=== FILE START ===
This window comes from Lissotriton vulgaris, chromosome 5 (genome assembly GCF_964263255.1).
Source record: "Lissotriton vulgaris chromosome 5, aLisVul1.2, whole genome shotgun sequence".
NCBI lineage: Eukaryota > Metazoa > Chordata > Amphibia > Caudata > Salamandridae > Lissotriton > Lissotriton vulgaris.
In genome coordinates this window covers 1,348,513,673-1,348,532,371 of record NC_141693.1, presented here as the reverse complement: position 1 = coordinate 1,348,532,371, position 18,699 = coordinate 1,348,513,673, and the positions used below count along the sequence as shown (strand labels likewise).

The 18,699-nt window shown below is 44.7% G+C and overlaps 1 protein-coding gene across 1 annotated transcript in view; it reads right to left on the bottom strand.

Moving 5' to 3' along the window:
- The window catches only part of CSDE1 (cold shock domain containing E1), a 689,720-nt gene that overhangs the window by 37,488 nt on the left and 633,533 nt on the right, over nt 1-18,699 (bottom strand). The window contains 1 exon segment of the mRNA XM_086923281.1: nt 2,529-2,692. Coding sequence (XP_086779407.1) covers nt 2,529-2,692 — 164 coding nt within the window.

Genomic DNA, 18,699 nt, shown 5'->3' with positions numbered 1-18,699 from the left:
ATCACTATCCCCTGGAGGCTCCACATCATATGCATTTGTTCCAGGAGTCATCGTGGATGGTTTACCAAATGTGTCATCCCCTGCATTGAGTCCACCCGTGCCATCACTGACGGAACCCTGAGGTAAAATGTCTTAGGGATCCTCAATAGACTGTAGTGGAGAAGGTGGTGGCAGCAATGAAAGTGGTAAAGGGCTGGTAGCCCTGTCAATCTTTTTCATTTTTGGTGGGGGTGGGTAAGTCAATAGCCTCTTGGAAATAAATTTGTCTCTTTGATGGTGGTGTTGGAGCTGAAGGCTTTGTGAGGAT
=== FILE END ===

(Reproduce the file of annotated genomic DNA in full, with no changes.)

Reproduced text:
This window comes from Lissotriton vulgaris, chromosome 5 (genome assembly GCF_964263255.1).
Source record: "Lissotriton vulgaris chromosome 5, aLisVul1.2, whole genome shotgun sequence".
NCBI lineage: Eukaryota > Metazoa > Chordata > Amphibia > Caudata > Salamandridae > Lissotriton > Lissotriton vulgaris.
In genome coordinates this window covers 1,348,513,673-1,348,532,371 of record NC_141693.1, presented here as the reverse complement: position 1 = coordinate 1,348,532,371, position 18,699 = coordinate 1,348,513,673, and the positions used below count along the sequence as shown (strand labels likewise).

The 18,699-nt window shown below is 44.7% G+C and overlaps 1 protein-coding gene across 1 annotated transcript in view; it reads right to left on the bottom strand.

Moving 5' to 3' along the window:
- The window catches only part of CSDE1 (cold shock domain containing E1), a 689,720-nt gene that overhangs the window by 37,488 nt on the left and 633,533 nt on the right, over nt 1-18,699 (bottom strand). The window contains 1 exon segment of the mRNA XM_086923281.1: nt 2,529-2,692. Coding sequence (XP_086779407.1) covers nt 2,529-2,692 — 164 coding nt within the window.

Genomic DNA, 18,699 nt, shown 5'->3' with positions numbered 1-18,699 from the left:
ATCACTATCCCCTGGAGGCTCCACATCATATGCATTTGTTCCAGGAGTCATCGTGGATGGTTTACCAAATGTGTCATCCCCTGCATTGAGTCCACCCGTGCCATCACTGACGGAACCCTGAGGTAAAATGTCTTAGGGATCCTCAATAGACTGTAGTGGAGAAGGTGGTGGCAGCAATGAAAGTGGTAAAGGGCTGGTAGCCCTGTCAATCTTTTTCATTTTTGGTGGGGGTGGGTAAGTCAATAGCCTCTTGGAAATAAATTTGTCTCTTTGATGGTGGTGTTGGAGCTGAAGGCTTTGTGAGGAT